The Great Resignation is seeing workers quit their jobs at historic levels, with many seeking new roles that better suit their needs and values.
That has upped the ante for companies, who need to make themselves more appealing to modern workers. But it has also piled the pressure on employees, who must vie against stiff competition for the most in-demand roles.
The first step toward that is crafting an excellent resume that will grab recruiters' attention amongst the crowd. And yet, still so many are getting this first step wrong, according to Lindsay Mustain, an ex-Amazon recruiter and author of "7 critical resume mistakes to avoid."
In an independent survey conducted by Mustain, the majority of candidates said they spend between 20 and 40 hours writing their resume.
With an average of 200-250 applicants per job opening, the typical recruiter spends just six seconds on each resume in the early stages of a hiring process, she said. For her, "it's more like four," Mustain told CNBC Make It.
It's therefore critical that candidates optimize their resume to make it clear and compelling for any recruiter, she said, outlining three tips for doing so.
Paramount to any resume, and ahead of content, is format, according to Mustain.
"Why? If I can't find the information in those three-to-six seconds, then we have a problem," she said.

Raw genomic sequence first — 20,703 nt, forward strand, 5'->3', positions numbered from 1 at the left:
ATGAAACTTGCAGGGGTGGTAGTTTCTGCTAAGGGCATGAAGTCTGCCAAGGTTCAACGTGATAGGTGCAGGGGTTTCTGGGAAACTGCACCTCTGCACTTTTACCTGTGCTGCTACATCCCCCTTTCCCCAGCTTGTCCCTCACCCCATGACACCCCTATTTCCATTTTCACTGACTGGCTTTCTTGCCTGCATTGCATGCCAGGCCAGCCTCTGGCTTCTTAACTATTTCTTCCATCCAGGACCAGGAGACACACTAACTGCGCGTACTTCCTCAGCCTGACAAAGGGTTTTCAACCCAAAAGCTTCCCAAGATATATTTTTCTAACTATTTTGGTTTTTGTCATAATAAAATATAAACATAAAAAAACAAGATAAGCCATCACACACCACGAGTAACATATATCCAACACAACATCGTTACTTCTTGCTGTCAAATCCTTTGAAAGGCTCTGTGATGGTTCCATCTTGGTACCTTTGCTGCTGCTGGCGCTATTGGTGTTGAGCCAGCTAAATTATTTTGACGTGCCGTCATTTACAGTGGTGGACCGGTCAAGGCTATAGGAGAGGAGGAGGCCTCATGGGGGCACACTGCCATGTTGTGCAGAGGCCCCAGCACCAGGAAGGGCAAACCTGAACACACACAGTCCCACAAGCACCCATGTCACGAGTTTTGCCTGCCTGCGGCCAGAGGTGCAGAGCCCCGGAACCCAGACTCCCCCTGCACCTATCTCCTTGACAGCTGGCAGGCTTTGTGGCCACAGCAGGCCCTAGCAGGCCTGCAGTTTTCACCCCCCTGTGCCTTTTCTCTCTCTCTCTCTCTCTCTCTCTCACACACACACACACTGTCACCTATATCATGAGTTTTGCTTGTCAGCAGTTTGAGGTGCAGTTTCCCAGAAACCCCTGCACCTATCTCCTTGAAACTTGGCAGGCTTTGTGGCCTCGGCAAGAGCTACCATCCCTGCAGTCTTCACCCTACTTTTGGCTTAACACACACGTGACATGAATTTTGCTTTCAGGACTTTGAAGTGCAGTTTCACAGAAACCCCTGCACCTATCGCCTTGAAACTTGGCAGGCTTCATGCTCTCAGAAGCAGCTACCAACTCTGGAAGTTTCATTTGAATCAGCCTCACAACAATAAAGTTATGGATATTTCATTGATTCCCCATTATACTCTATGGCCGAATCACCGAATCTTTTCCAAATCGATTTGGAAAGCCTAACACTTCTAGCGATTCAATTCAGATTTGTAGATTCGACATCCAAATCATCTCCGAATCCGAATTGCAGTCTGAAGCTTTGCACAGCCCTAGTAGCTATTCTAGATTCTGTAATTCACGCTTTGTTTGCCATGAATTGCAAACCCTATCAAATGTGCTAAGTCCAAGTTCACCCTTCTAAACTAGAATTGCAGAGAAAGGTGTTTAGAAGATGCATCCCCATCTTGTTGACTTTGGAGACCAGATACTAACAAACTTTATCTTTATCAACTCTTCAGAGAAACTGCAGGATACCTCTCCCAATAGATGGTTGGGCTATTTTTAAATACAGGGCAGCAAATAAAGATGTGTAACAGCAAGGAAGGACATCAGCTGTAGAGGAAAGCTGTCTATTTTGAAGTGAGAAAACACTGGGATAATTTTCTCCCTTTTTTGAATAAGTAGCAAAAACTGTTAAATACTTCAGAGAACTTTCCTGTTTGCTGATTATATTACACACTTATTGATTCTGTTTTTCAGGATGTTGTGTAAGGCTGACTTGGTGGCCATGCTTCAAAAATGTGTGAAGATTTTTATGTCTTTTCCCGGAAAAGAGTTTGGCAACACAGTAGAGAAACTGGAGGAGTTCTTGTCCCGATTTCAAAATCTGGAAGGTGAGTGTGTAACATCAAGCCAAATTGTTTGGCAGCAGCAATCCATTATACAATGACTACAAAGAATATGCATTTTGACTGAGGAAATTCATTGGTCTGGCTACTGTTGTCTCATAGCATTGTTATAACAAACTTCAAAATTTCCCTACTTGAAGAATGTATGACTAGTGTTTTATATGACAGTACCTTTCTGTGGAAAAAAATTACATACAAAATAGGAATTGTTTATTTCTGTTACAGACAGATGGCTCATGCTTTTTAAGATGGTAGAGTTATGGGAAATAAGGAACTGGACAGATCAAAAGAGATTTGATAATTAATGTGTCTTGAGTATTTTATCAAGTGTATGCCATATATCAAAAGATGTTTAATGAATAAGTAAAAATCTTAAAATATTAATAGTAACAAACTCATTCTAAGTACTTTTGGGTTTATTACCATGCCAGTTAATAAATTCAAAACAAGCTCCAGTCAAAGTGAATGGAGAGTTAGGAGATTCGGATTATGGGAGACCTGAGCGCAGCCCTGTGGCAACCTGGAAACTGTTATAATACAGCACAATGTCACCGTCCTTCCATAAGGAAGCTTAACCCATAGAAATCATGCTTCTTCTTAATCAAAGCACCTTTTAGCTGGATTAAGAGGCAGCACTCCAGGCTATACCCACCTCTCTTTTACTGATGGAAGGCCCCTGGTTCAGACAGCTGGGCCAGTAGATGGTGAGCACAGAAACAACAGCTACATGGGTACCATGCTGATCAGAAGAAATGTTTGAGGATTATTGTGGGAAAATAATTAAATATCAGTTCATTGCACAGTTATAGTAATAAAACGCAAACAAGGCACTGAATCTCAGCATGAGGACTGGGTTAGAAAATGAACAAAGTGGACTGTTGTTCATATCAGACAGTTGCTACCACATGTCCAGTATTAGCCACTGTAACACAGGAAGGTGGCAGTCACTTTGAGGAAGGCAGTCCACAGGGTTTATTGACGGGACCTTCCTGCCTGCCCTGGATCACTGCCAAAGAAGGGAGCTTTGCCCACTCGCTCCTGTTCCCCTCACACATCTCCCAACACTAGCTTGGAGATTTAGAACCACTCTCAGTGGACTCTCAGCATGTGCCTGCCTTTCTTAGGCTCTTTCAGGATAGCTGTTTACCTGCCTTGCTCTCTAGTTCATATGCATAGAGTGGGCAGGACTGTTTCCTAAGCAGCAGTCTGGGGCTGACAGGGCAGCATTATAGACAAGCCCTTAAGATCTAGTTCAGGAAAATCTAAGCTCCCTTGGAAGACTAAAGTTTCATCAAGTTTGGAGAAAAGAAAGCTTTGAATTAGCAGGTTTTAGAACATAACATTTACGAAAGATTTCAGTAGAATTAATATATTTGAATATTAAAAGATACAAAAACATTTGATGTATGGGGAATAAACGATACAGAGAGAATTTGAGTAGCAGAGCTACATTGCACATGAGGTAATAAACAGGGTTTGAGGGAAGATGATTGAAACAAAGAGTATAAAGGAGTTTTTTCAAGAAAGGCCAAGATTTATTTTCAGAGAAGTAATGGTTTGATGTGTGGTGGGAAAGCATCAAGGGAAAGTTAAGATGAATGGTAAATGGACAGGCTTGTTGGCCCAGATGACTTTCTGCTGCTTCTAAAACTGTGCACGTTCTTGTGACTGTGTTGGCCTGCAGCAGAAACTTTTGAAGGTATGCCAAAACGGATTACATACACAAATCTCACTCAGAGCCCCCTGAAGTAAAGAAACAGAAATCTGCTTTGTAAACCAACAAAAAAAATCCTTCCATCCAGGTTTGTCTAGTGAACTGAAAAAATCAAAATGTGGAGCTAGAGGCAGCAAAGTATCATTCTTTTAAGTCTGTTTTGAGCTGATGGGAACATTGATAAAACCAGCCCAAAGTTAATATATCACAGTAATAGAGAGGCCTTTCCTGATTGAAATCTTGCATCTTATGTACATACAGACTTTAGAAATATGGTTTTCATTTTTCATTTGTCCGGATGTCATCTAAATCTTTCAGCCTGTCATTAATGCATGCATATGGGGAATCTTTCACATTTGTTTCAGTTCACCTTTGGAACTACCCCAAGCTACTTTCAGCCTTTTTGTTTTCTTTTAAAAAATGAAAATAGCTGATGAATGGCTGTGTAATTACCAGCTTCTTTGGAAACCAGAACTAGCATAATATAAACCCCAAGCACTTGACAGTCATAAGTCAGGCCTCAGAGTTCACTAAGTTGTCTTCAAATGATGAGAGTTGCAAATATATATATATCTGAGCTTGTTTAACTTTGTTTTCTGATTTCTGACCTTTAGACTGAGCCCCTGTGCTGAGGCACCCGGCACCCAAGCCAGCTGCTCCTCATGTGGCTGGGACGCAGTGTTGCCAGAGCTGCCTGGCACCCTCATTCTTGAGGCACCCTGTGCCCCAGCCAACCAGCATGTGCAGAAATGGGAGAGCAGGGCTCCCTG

Mustain's advice is to think "minimalist." Keep the layout of your resume simple, without photos and gimmicks, so a recruiter can scan it easily and pick out the information they need.
Next, the contents of your resume should highlight two key things: scope and impact. Scope refers to the duties with which you have gained experience in, and impact outlines why they were important.
"If you want to be the candidate of choice, you have to demonstrate the scope and impact that's most able to be a solution to a company's pain," Mustain said. "That is the difference between a commodity candidate and a candidate of choice."
Typically, that scope and impact should be summarized in a short value proposition or executive summary at the top of the resume. It can later be elaborated on in the experience section.
"You have two jobs inside any company, it doesn't matter what job that is. You either save money or you make money — and maybe you do both," said Mustain. "If you can articulate what that is and how you do it through the work that you do and the impact you've had in the past, that is the secret."
Thirdly, your resume should be "keyword optimized" for the kind of language used by the company you're applying to, said Mustain.
"You want to be using the right vernacular so that you talk to your audience and it makes sense to them," she said.
There are websites that allow you to compare the language used in your resume with that of a job description. But, equally, you can use a company's website and social media to see how they refer to clients, customers and users etc., and use it as a guide, Mustain noted.
As a general rule, Mustain said you should create a master resume based on the job descriptions for what you consider to be three dream jobs. Then tweak it according to the specific requirements of each job you apply to.
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